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Guest Blog: Want to burn more fat? Try strength training.

TriBlogsby TriBlogsSep 3rd 2012
Today's Guest Blog is written by Paul Laslett of Brightside Personal Training. Paul has has over ten years experience as a fitness professional. As an ex-professional runner, Paul has worked with some of the countryÂ's leading coaches, physiotherapists and nutritionists and has a host of knowledge and expertise.

In the past Paul has helped me with my running technique after I suffered repeated ankle injuries. I found that including strength training exercises and run specific drills really helped to improve my running technique and reduce my injuries.
Guest Blog: Want to burn more fat? Try strength training.
Paul's blog focuses on how strength training can also help you increase your fat burning capacity and why it's an important element to add to your training.

Want to burn more fat? Try strength training.

Many people often see weight lifting as the domain of muscle building gym goers. ItÂ's an often neglected area of exercise, particularly for females: only about a fifth of females weight train two or more times a week. Yet just because youÂ're not vying for football sized biceps, it doesn't mean you should shun weight lifting. WeÂ're not just talking about endless bicep curls here: weight training can be effective even just using your own body weight (think push ups, squats, pull ups).

Gyms are full of people running endless miles on treadmills (while neglecting any form of weight lifting). ItÂ's a common myth that cardio is the key to shedding pounds, when in actual fact weight training is a far more effective way to lose fat. Pennsylvania State University USA put dieters into three categories: no exercise, aerobic exercise only and aerobic exercise and weight training. All groups lost 21 pounds but the lifters shed six more pounds of fat than those who didnÂ't lift: so the lifterÂ's loss was almost pure fat, while the others lost fat and muscle. In actual fact circuit training with weights will raise your heart rate anyway, helping you burn that unwanted fat.

The best thing about strength training is that it will help you burn calories even when youÂ're not exercising. Why?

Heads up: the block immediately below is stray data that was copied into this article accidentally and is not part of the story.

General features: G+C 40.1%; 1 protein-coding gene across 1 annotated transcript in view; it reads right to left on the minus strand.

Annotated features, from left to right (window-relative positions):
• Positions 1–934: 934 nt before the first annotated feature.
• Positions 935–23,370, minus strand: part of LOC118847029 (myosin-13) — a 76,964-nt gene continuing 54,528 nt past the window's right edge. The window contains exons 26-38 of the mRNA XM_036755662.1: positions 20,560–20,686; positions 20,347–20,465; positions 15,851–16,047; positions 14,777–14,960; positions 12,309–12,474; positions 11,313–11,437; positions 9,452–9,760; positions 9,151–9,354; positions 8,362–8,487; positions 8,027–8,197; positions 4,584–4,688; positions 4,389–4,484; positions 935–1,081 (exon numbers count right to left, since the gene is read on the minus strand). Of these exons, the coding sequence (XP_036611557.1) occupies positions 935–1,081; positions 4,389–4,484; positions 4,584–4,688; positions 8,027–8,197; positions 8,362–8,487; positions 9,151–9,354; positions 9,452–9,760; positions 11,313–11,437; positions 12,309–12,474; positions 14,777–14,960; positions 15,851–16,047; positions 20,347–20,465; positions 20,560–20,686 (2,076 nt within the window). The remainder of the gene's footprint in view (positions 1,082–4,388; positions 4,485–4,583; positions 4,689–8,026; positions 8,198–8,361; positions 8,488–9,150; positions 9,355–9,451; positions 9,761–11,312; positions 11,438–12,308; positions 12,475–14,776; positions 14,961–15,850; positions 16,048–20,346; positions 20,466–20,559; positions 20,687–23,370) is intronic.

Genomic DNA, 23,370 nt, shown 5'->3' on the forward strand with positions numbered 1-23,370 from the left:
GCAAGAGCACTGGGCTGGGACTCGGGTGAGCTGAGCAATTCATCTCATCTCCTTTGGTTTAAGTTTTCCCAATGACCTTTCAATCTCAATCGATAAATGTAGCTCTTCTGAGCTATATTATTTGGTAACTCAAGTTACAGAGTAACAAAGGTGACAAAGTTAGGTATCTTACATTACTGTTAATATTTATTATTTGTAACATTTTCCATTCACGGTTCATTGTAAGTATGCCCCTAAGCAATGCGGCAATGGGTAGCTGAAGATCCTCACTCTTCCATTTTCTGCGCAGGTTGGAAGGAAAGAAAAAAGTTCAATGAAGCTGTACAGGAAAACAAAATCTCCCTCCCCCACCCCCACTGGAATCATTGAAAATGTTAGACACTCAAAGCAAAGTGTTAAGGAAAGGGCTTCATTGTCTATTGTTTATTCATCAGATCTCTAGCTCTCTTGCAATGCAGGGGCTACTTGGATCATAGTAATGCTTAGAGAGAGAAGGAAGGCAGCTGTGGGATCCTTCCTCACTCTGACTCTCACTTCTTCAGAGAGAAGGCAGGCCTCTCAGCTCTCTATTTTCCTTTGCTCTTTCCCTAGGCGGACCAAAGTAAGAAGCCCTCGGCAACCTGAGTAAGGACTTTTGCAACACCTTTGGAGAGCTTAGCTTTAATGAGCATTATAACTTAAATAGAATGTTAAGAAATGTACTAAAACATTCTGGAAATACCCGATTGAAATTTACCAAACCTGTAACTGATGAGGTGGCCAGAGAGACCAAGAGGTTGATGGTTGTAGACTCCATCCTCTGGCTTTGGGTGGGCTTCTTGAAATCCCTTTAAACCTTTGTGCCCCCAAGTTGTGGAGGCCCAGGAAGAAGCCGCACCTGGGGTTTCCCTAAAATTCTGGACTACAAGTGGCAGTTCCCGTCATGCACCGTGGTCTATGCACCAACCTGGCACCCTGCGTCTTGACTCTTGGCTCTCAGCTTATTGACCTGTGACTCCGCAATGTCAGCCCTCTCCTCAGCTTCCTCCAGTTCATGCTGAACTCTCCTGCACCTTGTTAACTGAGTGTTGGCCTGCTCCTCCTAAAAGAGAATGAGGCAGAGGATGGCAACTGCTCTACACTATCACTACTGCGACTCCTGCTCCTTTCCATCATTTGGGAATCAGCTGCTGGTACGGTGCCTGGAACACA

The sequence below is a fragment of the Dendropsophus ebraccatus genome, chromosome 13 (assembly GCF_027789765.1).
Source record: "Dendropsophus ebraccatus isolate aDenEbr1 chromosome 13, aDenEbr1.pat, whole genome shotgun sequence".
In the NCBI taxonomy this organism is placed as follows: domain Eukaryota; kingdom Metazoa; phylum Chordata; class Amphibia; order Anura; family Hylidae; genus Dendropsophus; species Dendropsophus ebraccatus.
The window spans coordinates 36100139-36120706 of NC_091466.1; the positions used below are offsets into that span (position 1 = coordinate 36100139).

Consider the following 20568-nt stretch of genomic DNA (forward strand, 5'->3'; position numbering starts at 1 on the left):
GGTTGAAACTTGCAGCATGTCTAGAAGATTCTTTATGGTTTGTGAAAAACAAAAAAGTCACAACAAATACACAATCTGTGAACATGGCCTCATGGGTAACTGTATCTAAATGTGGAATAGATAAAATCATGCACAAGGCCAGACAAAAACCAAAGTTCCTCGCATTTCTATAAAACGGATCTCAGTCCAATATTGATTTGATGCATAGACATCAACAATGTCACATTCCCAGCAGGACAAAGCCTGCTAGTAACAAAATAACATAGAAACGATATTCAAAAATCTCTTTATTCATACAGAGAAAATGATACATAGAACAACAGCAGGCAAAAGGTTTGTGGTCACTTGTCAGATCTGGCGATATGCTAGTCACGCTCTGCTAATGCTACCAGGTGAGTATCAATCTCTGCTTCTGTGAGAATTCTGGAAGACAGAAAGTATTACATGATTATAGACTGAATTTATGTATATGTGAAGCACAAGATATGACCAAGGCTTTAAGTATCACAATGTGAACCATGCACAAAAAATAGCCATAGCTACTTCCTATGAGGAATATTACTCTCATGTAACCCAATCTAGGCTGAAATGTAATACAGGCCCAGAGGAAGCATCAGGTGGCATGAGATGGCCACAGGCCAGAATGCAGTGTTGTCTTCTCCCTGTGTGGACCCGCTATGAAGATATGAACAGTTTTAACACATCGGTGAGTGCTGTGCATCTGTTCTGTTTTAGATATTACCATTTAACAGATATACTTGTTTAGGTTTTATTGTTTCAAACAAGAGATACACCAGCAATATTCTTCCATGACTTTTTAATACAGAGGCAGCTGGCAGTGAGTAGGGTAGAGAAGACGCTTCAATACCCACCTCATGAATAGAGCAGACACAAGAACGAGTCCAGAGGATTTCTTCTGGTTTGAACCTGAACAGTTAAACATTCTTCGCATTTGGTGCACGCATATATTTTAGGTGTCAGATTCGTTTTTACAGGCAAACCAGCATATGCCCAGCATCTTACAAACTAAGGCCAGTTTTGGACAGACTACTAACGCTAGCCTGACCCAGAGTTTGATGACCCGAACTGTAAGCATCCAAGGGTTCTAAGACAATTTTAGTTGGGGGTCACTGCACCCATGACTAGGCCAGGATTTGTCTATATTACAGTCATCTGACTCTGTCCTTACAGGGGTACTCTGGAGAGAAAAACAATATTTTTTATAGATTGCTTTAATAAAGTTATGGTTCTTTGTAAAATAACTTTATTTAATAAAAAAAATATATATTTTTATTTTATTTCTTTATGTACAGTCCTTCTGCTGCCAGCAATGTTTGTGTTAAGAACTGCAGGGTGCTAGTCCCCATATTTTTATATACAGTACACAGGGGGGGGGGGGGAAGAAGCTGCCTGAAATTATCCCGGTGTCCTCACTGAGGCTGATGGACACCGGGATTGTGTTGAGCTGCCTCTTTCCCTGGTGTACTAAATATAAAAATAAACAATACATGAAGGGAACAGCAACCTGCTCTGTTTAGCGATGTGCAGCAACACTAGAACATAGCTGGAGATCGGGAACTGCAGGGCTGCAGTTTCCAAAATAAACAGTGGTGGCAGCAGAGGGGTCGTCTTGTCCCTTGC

ItÂ's because after each strength work out, your muscles need energy to repair their fibres - this not only burns calories, but also raises your metabolism for around 39 hours afteryour work out is finished. More muscle means more calorie burning at rest, so getting to work on those big muscle groups (especially your glutes and quads) will mean youÂ're burning more calories at rest, hence burning more fat.

Worried about bulking up?

ItÂ's another common myth that women who weight train will Â"bulk upÂ". This is so wrong! Women need to strength train just as much as men do. Mix up your cardio with strength training and youÂ'll be losing fat and gaining muscle. Body weight work is perfect: build up the amount of reps you can do gradually and start with an easier version of the exercise youÂ're attempting (for instance, press ups on your knees) - yes press ups are for everyone!).

Besides burning fat, the benefits of lifting weights are numerous. A work out in the weight room will help you deal with pressure: scientists have determined that the fittest people exhibited lower levels of stress hormone than those who were the least fit. Other researchers have found that being strong during middle age is associated with Â"exceptional survivalÂ", defined as living to the age of 85 without developing any major disease.
So yet another good reason to get those training sessions in this week! If you found this useful then check out Paul's blogs for more information.
 
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